Kickstands will go up on Saturday, Nov. 12 as the Big Bird Toy Run once again gets underway to raise proceeds that will benefit Christmas Cheer.
Ricky “Big Bird” Holcomb started the ride 30 years ago, and it has been helping many children feel the holiday spirit ever since. Holcomb passed away in February of 2021, but his legacy lives on in the ride.
Chad Hall, of BTW21, took on the ride four years ago after Holcomb’s health began to decline. Hall said the ride is always a success, with something to offer for just about everyone.
“This will be our 30th annual and normally we have a wonderful turn out. We always have different sponsors that do door prizes, 50/50,” he said.
In addition to motorcycles, Hall said vehicles of all types are welcome.
“Cars are welcome. We do call it the Big Bird 30th Annual Biker Ride, but we have classic cars as well, and we invite all the classic car guys that would like to come,” he said.
Admission is $10 or an unwrapped toy, but Hall said many participants donate both. Participants also enjoy a free meal, live music, and an onsite auction.
“For 10 bucks, you get to ride in a great event. You get to get a free meal, hear some great music, and participate in some auction, 50/50, and all the proceeds go to Christmas Cheer,” Hall said.
Participation in the ride itself isn’t even mandatory. Those wishing to participate in the festivities can register at Sportlanes for the same cost.
“Even if you don’t ride the ride, you can still register, come in, enjoy the show, and still get a meal,” Hall said.
The ride begins at Bird’s Cycle Shop, located at 6537 Greensboro Road, Ridgeway. Registration begins at 10 a.m. and ends around 12:30 p.m., with kickstands up at 1 p.m.
“The ride always leaves from Big Bird’s shop in Ridgeway. We leave there, we go all the way through the City of Martinsville, go through the bridge at the Hardees (on Bridge Street), do a full loop through the city and go back down Commonwealth,” Hall said.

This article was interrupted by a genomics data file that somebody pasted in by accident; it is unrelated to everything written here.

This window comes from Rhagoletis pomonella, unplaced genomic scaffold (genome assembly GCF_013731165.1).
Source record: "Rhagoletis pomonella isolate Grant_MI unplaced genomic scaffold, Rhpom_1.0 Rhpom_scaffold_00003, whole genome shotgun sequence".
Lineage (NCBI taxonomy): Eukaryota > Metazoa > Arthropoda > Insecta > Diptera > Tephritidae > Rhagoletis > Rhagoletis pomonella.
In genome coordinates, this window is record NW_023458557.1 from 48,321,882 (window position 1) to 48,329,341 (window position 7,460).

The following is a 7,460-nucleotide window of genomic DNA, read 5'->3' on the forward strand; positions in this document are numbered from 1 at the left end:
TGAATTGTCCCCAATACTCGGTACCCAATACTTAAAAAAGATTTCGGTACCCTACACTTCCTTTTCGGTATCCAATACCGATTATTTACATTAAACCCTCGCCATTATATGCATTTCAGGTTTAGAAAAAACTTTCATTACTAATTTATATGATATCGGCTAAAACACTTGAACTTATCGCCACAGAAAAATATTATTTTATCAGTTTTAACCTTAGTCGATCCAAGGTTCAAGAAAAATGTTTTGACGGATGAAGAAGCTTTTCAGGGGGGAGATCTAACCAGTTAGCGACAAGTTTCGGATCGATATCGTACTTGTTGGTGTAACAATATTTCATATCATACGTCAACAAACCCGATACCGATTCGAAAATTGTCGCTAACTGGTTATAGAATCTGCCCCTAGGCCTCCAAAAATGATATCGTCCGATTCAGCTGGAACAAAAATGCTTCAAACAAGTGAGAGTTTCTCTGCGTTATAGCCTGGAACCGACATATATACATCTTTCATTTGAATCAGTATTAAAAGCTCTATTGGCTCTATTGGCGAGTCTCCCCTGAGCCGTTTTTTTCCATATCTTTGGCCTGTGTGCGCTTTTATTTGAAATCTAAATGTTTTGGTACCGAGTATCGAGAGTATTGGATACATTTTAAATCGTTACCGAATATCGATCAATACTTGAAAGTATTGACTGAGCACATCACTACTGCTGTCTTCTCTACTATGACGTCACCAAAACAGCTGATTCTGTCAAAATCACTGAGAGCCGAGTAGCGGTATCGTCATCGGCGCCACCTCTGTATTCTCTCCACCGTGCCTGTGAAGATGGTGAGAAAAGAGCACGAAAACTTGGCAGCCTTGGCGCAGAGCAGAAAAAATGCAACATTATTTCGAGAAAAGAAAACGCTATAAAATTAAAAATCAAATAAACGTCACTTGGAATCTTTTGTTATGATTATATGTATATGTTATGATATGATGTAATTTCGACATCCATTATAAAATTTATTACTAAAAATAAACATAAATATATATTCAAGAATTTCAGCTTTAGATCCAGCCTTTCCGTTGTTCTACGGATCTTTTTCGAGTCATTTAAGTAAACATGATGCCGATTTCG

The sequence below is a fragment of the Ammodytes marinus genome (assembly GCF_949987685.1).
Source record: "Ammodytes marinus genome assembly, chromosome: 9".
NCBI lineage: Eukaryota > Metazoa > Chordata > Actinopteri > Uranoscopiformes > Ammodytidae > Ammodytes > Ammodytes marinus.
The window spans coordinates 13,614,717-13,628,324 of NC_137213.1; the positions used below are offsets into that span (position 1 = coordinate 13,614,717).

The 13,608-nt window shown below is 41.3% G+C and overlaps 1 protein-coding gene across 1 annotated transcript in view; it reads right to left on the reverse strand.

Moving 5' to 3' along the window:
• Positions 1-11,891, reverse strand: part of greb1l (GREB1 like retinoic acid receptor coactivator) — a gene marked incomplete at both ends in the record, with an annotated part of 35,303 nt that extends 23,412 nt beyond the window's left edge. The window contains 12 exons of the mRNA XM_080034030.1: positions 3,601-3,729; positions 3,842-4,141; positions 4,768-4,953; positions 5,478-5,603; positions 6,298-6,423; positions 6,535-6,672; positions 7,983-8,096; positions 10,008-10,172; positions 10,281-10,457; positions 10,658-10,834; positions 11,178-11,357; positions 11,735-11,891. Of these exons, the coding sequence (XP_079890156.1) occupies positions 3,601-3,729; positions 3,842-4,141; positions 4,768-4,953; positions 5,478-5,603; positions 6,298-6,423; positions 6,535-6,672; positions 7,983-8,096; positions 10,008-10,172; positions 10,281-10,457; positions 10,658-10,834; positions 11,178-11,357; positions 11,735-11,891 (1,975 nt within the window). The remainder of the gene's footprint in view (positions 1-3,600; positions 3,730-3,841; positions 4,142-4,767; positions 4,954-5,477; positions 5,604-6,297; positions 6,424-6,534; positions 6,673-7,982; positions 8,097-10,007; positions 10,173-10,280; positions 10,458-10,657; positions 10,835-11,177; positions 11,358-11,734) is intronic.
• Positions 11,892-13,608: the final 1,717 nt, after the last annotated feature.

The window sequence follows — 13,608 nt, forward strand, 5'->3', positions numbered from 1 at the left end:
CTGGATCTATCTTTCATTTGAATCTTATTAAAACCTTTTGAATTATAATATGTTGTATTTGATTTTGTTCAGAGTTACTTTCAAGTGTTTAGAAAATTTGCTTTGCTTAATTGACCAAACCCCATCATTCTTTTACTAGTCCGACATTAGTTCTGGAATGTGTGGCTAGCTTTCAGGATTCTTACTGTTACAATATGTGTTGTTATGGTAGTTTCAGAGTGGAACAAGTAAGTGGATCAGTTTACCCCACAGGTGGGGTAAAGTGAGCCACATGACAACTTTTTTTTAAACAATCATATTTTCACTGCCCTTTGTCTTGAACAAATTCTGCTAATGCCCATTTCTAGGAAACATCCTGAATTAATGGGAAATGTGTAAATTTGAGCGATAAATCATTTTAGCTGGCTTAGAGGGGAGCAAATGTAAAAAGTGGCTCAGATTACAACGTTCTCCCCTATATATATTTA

“We take a right at the big intersection at Walmart, ride all the way through town and we go all the way to Bassett, across the bridge at Bassett where the old middle school is. We hang a left, come all the way back, and normally hit (U.S.) 220 and come right back through the middle of Collinsville.”
The ride then ends at Sportlanes, where the auction, live music, and meal are held.
Though this is the typical route, changes may be made to make the ride safer for bikers, depending on the number of motorcycles involved. The rain date is Dec. 10, which coincides with the Bassett Christmas Parade.
Annual proceeds range from $5,000 to nearly $20,000, Hall said, and estimated that last year’s ride raised $8,000.
“What I love about it, it all stays local. It’s always Henry County, and I feel like that’s probably one of the reasons that Bird really kept pushing this ride. The money does stay local and that means a lot,” he said.
Donations, in the form of currency, unwrapped toys, and auction items, also may be made without attending the event.
“Anybody that wants to be a sponsor or participate,” Hall said. “All they have to do is give me a call. We would love if somebody else wanted to make donations, everything’s tax deductible.”
For questions or to donate, call Hall at (276) 647-9289.